Patricia Heaton Talks Moving on From Being a TV Mom in 'Carol's Second Act'See Also

Patricia Heaton Talks Moving on From Being a TV Mom in 'Carol's Second Act'

Heaton reveals what drew her to the CBS comedy, her favorite line from 'Everybody Loves Raymond,' and more.


Matt Roush: When readers submit comments in all caps — WHY, PEOPLE, WHY? — I usually fix it in the editing process. Not this time. (And I laughed that “comedy” was the one word in lower-case. Point taken.) It really gets the message across that Sue HATES this show. I’m not sure Carol’s Second Act is offensive enough to merit such an extreme reaction, but Patricia Heaton’s track record is so solid (with the underrated The Middle and the blockbuster multi-cam hit Everybody Loves Raymond) that expectations may have been too high for her comeback in a grindingly ordinary workplace sitcom.

15 Fan Favorite Stars to Look Out for on TV This Fall (PHOTOS)See Also

15 Fan Favorite Stars to Look Out for on TV This Fall (PHOTOS)

Cobie Smulders, Michael Emerson, Scott Wolf, and more are coming to your TV screens in Fall 2019.

The Horror!

Question: Do you agree that American Horror Story: 1984 on FX is the worst season ever? The characters are ridiculous, and there is no break in the show from the relentless mayhem and killing. — Linda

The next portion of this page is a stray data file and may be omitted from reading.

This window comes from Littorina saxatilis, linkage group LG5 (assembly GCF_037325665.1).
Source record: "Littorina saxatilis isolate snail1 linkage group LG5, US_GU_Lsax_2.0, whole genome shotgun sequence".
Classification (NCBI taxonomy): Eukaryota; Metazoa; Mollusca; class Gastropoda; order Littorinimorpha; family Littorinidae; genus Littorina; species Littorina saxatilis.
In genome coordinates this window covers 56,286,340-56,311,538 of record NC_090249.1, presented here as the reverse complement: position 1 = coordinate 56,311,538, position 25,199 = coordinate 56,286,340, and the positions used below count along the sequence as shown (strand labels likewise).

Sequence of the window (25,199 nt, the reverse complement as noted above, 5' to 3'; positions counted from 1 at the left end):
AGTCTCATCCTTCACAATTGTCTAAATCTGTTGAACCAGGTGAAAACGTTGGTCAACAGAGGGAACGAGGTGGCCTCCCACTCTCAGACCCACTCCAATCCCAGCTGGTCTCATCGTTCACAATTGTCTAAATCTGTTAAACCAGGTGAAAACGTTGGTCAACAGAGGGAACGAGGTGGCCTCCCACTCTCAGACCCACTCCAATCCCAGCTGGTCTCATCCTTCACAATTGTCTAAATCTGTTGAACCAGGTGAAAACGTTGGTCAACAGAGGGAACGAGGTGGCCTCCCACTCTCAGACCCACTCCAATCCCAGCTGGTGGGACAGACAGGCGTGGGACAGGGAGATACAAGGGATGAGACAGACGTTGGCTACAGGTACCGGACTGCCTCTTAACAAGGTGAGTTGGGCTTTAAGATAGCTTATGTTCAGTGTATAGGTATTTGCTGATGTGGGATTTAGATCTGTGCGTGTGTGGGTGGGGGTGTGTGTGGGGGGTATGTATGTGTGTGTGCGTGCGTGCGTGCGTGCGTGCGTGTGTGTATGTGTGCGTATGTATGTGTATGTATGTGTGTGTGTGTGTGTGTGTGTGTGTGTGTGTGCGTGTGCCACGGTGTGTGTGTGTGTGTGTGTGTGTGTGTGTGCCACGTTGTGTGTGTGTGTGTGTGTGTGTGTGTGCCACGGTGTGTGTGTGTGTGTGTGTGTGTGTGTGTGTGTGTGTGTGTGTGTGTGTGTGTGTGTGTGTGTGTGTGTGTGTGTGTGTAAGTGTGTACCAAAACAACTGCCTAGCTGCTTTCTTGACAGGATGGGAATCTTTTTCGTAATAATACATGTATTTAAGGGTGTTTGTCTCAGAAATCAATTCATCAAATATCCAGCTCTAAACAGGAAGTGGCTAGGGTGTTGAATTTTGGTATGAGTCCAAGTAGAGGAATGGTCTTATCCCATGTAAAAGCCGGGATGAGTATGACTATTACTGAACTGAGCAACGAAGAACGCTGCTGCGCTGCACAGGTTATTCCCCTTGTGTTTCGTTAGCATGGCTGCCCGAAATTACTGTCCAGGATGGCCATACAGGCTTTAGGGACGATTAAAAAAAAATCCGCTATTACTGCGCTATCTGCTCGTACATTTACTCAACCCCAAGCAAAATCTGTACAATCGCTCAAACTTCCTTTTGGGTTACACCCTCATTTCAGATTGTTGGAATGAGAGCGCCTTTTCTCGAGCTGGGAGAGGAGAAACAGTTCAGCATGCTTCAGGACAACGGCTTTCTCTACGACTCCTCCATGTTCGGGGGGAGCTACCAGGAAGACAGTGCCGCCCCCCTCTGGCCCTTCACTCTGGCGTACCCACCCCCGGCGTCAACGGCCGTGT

Matt Roush: There’s plenty of competition with past seasons, because I’ve felt this anthology franchise has been running on grotesque, sophomoric and not-very-scary fumes for years. But this season surely ranks among the worst from what I’ve seen (and I think I’ve already given up). The beauty of even crappy slasher movies is their brevity. To build a whole season around the genre is both too little and too much.

Lightning Round

Question: Is Siren coming back? — Barb

Matt Roush: Yes, Freeform renewed the supernatural mermaid drama for a third season. I’d expect you’ll see new episodes sometime early in 2020.

Henry Ian Cusick Joins 'MacGyver' Season 4 as a Series RegularSee Also

Henry Ian Cusick Joins 'MacGyver' Season 4 as a Series Regular

The '100' and 'Passage' alum will play a 'master manipulator and salesman.'

Question: Has CBS canceled MacGyver starring Lucas Till? It isn’t on the Friday fall schedule. — Michael

Matt Roush: A Frequently Asked Question that makes me think CBS should be doing a better job of informing its audience that a number of its ongoing shows are being held back until midseason. Along with MacGyver, CBS shows not currently on the schedule that will return over the next year include the final season of Criminal Minds, plus Man with a Plan, The Amazing Race and Undercover Boss.

That’s all for now. Thanks as always for reading, and remember that I can’t do this without your participation, so please keep sending questions and comments about TV to [email protected] or shoot me a line on Twitter (@TVGMMattRoush), and you can also submit questions via the handy form below. Please include a first name with your question.